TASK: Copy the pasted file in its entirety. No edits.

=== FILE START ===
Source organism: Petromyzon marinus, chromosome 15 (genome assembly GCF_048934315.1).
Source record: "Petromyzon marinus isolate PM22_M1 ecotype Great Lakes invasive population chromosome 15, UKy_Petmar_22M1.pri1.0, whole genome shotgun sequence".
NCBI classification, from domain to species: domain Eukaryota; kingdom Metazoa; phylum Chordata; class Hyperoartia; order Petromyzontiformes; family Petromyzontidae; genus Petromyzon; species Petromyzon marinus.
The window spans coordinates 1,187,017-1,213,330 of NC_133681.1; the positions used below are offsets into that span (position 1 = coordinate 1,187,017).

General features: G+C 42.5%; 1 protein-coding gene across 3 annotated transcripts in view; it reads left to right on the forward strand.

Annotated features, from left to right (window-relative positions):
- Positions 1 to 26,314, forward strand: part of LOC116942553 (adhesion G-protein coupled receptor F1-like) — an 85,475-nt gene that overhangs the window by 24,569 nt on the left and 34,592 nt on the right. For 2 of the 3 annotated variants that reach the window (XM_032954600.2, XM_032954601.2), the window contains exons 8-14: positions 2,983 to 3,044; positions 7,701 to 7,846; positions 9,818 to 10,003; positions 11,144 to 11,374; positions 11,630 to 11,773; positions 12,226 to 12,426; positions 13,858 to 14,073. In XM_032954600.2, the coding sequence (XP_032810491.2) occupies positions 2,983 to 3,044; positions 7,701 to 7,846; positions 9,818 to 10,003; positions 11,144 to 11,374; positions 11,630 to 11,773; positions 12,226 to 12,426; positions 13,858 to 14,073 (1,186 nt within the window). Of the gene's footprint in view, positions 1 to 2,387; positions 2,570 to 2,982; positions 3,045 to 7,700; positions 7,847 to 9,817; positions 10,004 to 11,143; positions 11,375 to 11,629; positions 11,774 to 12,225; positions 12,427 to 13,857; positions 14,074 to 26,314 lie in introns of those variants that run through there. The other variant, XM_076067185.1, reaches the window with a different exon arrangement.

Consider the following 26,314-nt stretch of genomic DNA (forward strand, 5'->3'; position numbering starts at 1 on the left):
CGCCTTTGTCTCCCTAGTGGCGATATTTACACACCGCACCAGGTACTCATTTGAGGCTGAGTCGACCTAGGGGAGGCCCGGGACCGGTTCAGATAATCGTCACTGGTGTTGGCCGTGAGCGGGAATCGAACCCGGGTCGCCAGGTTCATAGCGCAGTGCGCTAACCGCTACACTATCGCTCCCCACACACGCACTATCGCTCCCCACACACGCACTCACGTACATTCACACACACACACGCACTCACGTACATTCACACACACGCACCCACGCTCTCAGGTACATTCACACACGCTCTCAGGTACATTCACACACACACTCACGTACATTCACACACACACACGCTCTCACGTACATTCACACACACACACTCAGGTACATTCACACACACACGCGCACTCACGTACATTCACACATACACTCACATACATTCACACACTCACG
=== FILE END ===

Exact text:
Source organism: Petromyzon marinus, chromosome 15 (genome assembly GCF_048934315.1).
Source record: "Petromyzon marinus isolate PM22_M1 ecotype Great Lakes invasive population chromosome 15, UKy_Petmar_22M1.pri1.0, whole genome shotgun sequence".
NCBI classification, from domain to species: domain Eukaryota; kingdom Metazoa; phylum Chordata; class Hyperoartia; order Petromyzontiformes; family Petromyzontidae; genus Petromyzon; species Petromyzon marinus.
The window spans coordinates 1,187,017-1,213,330 of NC_133681.1; the positions used below are offsets into that span (position 1 = coordinate 1,187,017).

General features: G+C 42.5%; 1 protein-coding gene across 3 annotated transcripts in view; it reads left to right on the forward strand.

Annotated features, from left to right (window-relative positions):
- Positions 1 to 26,314, forward strand: part of LOC116942553 (adhesion G-protein coupled receptor F1-like) — an 85,475-nt gene that overhangs the window by 24,569 nt on the left and 34,592 nt on the right. For 2 of the 3 annotated variants that reach the window (XM_032954600.2, XM_032954601.2), the window contains exons 8-14: positions 2,983 to 3,044; positions 7,701 to 7,846; positions 9,818 to 10,003; positions 11,144 to 11,374; positions 11,630 to 11,773; positions 12,226 to 12,426; positions 13,858 to 14,073. In XM_032954600.2, the coding sequence (XP_032810491.2) occupies positions 2,983 to 3,044; positions 7,701 to 7,846; positions 9,818 to 10,003; positions 11,144 to 11,374; positions 11,630 to 11,773; positions 12,226 to 12,426; positions 13,858 to 14,073 (1,186 nt within the window). Of the gene's footprint in view, positions 1 to 2,387; positions 2,570 to 2,982; positions 3,045 to 7,700; positions 7,847 to 9,817; positions 10,004 to 11,143; positions 11,375 to 11,629; positions 11,774 to 12,225; positions 12,427 to 13,857; positions 14,074 to 26,314 lie in introns of those variants that run through there. The other variant, XM_076067185.1, reaches the window with a different exon arrangement.

Consider the following 26,314-nt stretch of genomic DNA (forward strand, 5'->3'; position numbering starts at 1 on the left):
CGCCTTTGTCTCCCTAGTGGCGATATTTACACACCGCACCAGGTACTCATTTGAGGCTGAGTCGACCTAGGGGAGGCCCGGGACCGGTTCAGATAATCGTCACTGGTGTTGGCCGTGAGCGGGAATCGAACCCGGGTCGCCAGGTTCATAGCGCAGTGCGCTAACCGCTACACTATCGCTCCCCACACACGCACTATCGCTCCCCACACACGCACTCACGTACATTCACACACACACACGCACTCACGTACATTCACACACACGCACCCACGCTCTCAGGTACATTCACACACGCTCTCAGGTACATTCACACACACACTCACGTACATTCACACACACACACGCTCTCACGTACATTCACACACACACACTCAGGTACATTCACACACACACGCGCACTCACGTACATTCACACATACACTCACATACATTCACACACTCACG